It’s the tiniest, littlest things that floor me.
I’ll be just fine, feeling as close to normal as I get (which is better and better, all the time, most of the time… some days at least), and then I’ll come across something that jumps at me, stops me… freezes me in time for a moment, memories rushing back over me.
I remember being dunked under huge waves at the beach as a child. I’d be standing, feet feeling the sand shifting between like the bunching muscles of a snake, with a wave rushing toward me, wave that looks innocent enough, one that I can surely jump.
And suddenly, faster than I imagined, a cold hard wall of salty blue and green hits you, immerses you, tumbling you over and over. The shock is so great you almost forgot to be afraid of the potential pain, and there’s not a lot you can do for it anyway… you just have to roll with the wave, let it wash you over and over until the suds recede and the water begins to rush back again.
Being shocked, knocked for six by tiny things, when I thought two moves, twice sorting and sifting my possessions… one would think that would be enough to purge all the surprises. It’s not. Things still jump out from dark places every now and then, things with teeth. Things that bite and kiss me softly, both at once.
Like a box of matches. A simple, stupid box of matches… pinched from the flash hotel where my husband and I spent our first and only wedding anniversary.
Or spotting something I’ve somehow missed seeing for years now, even before Tony passed away. His name hastily scratched into a old boombox stereo that he was given for his thirteenth birthday. He kept it for over 20 years, and it no longer works… but I can’t bring myself to get rid of it.
And then there’s the proof of life, proof of ordinary suburban life. A list for Chinese takeaway, scrawled quickly on the back of one of my notebooks. I remember being cranky when Tony did that, years ago, defiling my notebook with something so unimportant. Do I have to tell you that now I’m glad he did it? That sometimes I wonder, in the science fiction part of my mind, if it’s possible to lift someone’s DNA from their handwriting, and clone them…?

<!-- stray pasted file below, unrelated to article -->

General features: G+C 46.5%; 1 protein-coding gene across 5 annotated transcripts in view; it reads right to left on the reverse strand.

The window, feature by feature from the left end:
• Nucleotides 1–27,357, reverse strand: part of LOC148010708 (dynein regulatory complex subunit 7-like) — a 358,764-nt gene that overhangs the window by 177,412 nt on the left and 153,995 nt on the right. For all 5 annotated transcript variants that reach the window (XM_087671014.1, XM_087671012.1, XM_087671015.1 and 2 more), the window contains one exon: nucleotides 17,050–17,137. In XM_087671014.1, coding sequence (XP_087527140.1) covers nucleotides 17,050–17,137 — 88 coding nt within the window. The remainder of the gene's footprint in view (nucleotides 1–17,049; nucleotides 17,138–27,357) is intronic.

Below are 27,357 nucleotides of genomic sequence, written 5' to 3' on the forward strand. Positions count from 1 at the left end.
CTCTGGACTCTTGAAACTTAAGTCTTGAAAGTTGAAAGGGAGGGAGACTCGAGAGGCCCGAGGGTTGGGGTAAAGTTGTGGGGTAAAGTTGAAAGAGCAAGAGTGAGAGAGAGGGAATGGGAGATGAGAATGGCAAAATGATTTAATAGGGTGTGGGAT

The little things, indeed. Responsible for taking my breath away, knocking the life right out of me, on a semi regular basis.
So far December has been quick and painless, the weather cool and strange… it doesn’t feel like last year, not too much, and I am able to lose myself in the pleasure of my children and my house.
But sometimes it is far too easy to picture my husband there, to imagine exactly what he would be doing if he were here. And that’s when the grief and regret and almost desperate sense of hopeless wishing kick in. It’s only momentary, that feeling. I think I’ve written about it before- the sense that if you try, if you ask, if you believe, time will reverse itself and you can start over. It’s the same childlike logic that shouts in your mind that “He can’t die because I love him, how can he die if I love him?”
A big family Christmas party, and I can see the ghost of him everywhere. My family, not his, so I doubt anyone feels his ghost but me. I can see him, smell him, hear him, picture him there… cooking the barbeque, drinking beer, playing with our kids as the sun goes down and people begin to go home.
It’s a cloud that hangs with me all day, a grey shadow of fettered pain. As darkness comes, the remaining members of my extended family stand around and watch a slideshow of photos on a digital photo frame. One flashes up of Tony and I, one a day just like this one, almost two years ago… we are smiling and happy.
Hot tears wash up through my eyes and I stand at the back on the darkened room and sob silently, lest my son hear me.
How has it been almost twelve months, since I last touched his skin? How is that even possible?